literacy

According to the Oxford English Dictionary, literacy is defined as possessing “the quality or state of being literate; knowledge of letters; condition in respect to education, esp. ability to read and write” 1 while literate, as an adjective is defined as one “acquainted with letters or literature; educated, instructed, learned.”2 Considering these definitions together, it should be noted that literacy is something acquired or learned, not a birthright or circumstance. Thus implications of literacy in relation to technology and media are fundamental, because just as one has to learn how to read and write letters, one has to learn how to use and interact with technology.

Primarily, in our society, we consider literacy as the ability to read and write using the alphabet as a skill we obtain through our education system. There are no restrictions on who should or should not be able to read and write. In fact, literacy is a necessity in order to participate in almost all functions of society. To further develop the fundamental aspect of literacy, UNESCO provides their definition as “the ability to identify, understand, interpret, create, communicate and compute, using printed and written materials associated with varying contexts.”3 Similarly, outside of the realm of a static and conventional textual literacy are cultural and technological literacy, where communication through interpretation is a critical aspect. Moreover, these other literacies are dynamic and constantly evolving. Thus it is not as simple as learning how to recognize letters and words or knobs and wires. Instead, ever adapting levels of comprehension must be applied to various contexts.

Early Tang Dynasty China is credited for the invention of the block printing press while ceramic movable type was an innovation of Bi Sheng in the Song dynasty. This, however, did not lead to the kind of widespread literacy we encounter during the Industrial Revolution in the West. In fact, only the Imperial government benefited from such developments. As Baudrillard neatly summarizes in his critical essay on McLuhan’s Understanding Media, conventional mass textual literacy, was historically “inaugurated by the movable type of Gutenberg, it is typographic technology, based on the phonetic alphabet, on blocks and visualization. In rationalizing all the procedures of communication according to the principles of continuity, uniformity, and repeatability, it overthrows tribal organization of oral structures of communication.”4 And prior to the Industrial Revolution, which brought the proliferation of inexpensively produced books and print-media, only the wealthy were privileged to a formal education. Mass-literacy, or the Age of Literacy, was a 19th century, Western phenomenon.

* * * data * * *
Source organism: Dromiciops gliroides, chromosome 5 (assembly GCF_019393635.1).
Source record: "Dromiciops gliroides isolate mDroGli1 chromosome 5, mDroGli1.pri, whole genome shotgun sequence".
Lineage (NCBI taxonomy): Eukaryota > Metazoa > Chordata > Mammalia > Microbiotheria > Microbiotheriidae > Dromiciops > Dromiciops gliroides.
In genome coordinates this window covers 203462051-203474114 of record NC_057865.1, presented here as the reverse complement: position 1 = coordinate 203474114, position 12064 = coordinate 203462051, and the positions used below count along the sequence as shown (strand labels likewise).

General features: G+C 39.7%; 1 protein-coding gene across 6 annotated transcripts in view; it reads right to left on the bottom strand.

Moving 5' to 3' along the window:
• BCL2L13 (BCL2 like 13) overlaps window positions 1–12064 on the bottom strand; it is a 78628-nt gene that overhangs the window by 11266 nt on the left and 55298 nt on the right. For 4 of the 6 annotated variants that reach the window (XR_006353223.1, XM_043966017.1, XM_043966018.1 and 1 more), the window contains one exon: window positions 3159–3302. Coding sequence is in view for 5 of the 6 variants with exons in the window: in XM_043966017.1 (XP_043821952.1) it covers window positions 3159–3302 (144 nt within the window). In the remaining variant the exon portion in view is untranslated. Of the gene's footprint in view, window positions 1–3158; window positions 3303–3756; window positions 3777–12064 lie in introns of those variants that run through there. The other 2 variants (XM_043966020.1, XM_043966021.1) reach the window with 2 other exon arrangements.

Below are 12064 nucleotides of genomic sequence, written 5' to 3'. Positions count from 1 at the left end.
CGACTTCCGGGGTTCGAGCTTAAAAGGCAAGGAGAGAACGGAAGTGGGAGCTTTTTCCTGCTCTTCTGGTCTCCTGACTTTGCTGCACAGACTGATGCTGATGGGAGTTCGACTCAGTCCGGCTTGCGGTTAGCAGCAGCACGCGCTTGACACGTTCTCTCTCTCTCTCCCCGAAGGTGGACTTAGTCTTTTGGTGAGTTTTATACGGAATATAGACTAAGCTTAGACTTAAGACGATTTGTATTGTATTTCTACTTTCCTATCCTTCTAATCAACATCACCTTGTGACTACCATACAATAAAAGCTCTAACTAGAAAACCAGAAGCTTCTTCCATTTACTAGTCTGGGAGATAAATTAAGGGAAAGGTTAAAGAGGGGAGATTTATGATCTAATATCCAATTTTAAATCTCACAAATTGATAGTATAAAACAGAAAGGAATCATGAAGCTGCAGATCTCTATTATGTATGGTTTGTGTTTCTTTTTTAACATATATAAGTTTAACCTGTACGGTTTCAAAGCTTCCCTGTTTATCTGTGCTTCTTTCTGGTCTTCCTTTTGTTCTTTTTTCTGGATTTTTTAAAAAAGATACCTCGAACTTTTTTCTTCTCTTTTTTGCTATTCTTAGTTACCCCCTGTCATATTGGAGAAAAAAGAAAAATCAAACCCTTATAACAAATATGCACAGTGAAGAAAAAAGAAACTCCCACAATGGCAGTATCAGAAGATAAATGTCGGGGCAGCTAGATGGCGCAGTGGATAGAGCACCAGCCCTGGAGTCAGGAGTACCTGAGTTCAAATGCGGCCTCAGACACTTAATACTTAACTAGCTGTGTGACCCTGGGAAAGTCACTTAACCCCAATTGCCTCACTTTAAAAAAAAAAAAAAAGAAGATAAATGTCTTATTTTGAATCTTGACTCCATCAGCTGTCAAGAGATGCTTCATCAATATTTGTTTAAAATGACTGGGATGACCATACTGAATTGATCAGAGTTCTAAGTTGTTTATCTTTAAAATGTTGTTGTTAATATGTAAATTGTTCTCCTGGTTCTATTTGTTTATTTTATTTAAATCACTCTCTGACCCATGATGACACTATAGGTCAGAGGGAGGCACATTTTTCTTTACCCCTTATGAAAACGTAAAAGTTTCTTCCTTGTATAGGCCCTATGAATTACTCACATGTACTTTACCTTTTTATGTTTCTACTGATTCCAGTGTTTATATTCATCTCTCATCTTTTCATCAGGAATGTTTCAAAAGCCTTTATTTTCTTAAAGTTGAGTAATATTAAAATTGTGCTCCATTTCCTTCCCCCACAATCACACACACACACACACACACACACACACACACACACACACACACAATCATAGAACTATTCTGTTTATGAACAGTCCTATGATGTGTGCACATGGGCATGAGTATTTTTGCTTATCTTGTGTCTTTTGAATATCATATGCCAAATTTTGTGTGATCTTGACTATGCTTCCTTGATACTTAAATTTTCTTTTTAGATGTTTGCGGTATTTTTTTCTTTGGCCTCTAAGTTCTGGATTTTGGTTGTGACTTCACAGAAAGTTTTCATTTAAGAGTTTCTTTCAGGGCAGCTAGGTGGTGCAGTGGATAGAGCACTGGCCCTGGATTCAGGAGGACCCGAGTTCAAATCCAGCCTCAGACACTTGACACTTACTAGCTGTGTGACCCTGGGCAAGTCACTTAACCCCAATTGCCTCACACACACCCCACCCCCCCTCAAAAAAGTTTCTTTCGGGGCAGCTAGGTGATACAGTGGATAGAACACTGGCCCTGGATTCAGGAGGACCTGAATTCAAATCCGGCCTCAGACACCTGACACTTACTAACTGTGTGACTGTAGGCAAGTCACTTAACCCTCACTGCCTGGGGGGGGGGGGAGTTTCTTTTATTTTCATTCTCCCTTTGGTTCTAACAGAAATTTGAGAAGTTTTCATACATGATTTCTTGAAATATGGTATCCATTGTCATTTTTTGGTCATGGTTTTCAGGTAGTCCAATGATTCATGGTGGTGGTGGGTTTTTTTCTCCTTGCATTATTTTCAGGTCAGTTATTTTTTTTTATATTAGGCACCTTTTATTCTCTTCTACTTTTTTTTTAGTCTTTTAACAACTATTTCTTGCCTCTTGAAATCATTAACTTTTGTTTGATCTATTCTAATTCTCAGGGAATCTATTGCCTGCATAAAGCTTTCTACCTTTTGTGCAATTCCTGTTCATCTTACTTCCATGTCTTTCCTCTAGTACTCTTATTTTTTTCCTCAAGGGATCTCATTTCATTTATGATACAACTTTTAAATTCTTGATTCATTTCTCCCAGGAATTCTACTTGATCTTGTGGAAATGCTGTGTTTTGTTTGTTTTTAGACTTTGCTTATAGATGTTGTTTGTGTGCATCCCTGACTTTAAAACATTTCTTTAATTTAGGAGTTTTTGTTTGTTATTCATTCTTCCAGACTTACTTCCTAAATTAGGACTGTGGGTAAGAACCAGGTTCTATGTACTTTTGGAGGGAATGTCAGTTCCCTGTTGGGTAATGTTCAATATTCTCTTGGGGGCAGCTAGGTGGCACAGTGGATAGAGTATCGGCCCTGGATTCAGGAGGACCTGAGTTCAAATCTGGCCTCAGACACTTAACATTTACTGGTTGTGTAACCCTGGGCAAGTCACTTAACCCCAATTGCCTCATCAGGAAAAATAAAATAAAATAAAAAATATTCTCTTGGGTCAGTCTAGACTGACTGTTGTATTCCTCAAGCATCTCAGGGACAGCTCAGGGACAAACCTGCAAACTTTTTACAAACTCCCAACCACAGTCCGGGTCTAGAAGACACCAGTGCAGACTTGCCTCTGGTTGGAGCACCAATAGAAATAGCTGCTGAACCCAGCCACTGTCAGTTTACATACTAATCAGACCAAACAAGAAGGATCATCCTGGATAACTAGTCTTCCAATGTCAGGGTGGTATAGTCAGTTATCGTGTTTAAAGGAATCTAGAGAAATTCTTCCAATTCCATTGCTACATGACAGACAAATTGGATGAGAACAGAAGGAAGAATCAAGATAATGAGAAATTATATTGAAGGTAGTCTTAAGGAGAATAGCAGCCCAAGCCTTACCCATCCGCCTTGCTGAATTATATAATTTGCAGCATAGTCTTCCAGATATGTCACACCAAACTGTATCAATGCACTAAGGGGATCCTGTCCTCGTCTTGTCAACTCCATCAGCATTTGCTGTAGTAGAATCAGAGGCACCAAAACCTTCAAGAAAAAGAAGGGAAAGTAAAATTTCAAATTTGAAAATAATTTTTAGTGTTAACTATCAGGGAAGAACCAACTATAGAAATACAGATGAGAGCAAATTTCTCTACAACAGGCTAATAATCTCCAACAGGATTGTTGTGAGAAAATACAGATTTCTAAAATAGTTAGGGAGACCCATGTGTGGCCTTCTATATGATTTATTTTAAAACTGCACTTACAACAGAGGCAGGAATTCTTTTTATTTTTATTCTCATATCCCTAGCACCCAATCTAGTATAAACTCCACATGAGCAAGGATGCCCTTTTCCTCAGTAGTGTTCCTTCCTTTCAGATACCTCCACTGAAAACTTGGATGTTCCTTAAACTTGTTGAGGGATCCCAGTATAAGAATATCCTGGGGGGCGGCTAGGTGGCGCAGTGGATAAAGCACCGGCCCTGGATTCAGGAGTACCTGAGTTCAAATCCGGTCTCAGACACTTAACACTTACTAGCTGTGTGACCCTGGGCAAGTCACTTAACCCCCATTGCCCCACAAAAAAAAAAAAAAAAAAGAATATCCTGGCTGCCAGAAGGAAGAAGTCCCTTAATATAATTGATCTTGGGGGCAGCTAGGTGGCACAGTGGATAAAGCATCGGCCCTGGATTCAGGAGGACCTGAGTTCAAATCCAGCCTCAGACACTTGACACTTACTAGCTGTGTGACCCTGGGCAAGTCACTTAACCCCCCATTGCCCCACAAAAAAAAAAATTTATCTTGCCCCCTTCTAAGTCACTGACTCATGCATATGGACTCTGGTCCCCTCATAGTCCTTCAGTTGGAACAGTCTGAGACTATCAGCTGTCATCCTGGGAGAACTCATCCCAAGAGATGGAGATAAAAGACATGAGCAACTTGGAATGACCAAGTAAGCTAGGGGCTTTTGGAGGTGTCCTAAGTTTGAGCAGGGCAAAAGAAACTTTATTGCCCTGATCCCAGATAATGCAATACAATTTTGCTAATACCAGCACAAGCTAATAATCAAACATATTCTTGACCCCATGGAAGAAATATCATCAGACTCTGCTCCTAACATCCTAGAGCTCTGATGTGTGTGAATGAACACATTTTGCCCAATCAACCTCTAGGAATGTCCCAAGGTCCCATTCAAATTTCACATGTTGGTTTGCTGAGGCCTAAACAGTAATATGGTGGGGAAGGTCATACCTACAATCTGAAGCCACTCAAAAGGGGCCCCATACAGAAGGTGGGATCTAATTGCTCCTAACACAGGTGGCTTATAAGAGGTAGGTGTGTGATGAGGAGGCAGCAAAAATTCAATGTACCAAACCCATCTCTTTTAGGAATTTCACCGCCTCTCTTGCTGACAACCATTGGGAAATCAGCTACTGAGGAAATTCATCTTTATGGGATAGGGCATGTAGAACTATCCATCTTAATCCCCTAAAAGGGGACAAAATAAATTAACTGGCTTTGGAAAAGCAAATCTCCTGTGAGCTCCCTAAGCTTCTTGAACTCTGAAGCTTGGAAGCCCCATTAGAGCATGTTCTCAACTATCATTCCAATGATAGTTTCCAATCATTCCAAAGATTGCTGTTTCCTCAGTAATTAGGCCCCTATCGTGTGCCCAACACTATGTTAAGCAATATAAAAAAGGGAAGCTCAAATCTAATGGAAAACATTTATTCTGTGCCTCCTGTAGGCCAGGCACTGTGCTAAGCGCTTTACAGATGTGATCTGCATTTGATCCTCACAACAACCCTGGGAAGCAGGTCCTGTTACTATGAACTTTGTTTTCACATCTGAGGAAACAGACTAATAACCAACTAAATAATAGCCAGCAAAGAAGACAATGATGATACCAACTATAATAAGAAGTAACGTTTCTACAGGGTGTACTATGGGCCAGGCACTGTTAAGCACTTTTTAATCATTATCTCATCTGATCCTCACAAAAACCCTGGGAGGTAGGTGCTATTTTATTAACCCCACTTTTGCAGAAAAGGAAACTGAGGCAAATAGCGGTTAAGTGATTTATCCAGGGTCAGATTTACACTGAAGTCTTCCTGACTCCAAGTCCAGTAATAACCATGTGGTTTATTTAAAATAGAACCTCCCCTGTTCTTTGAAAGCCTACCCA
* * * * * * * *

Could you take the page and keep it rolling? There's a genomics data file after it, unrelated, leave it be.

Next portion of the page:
Cultural literacy, including visual arts and literature, is only possible with an ability to decipher beyond what is represented. For example, during the 15th century, Flemish paintings were loaded with objects that iconographically stood for something else. In other words, subject manner or meaning is privileged over form. As Panovsky argued in 1939, “[i]conographical analysis, dealing with images, stories and allegories instead of with motifs, presupposes, of course, much more than that familiarity with specific themes or concepts as transmitted through literary sources, whether acquired by purposeful reading or by oral tradition.”5 In that regard, it is not enough to be able to recognize the image, but to have an already instilled familiarity with the meaning and themes behind by objects and events. Thus, cultural literacy also requires an interpretive element that is established through continuous acquisition of background knowledge.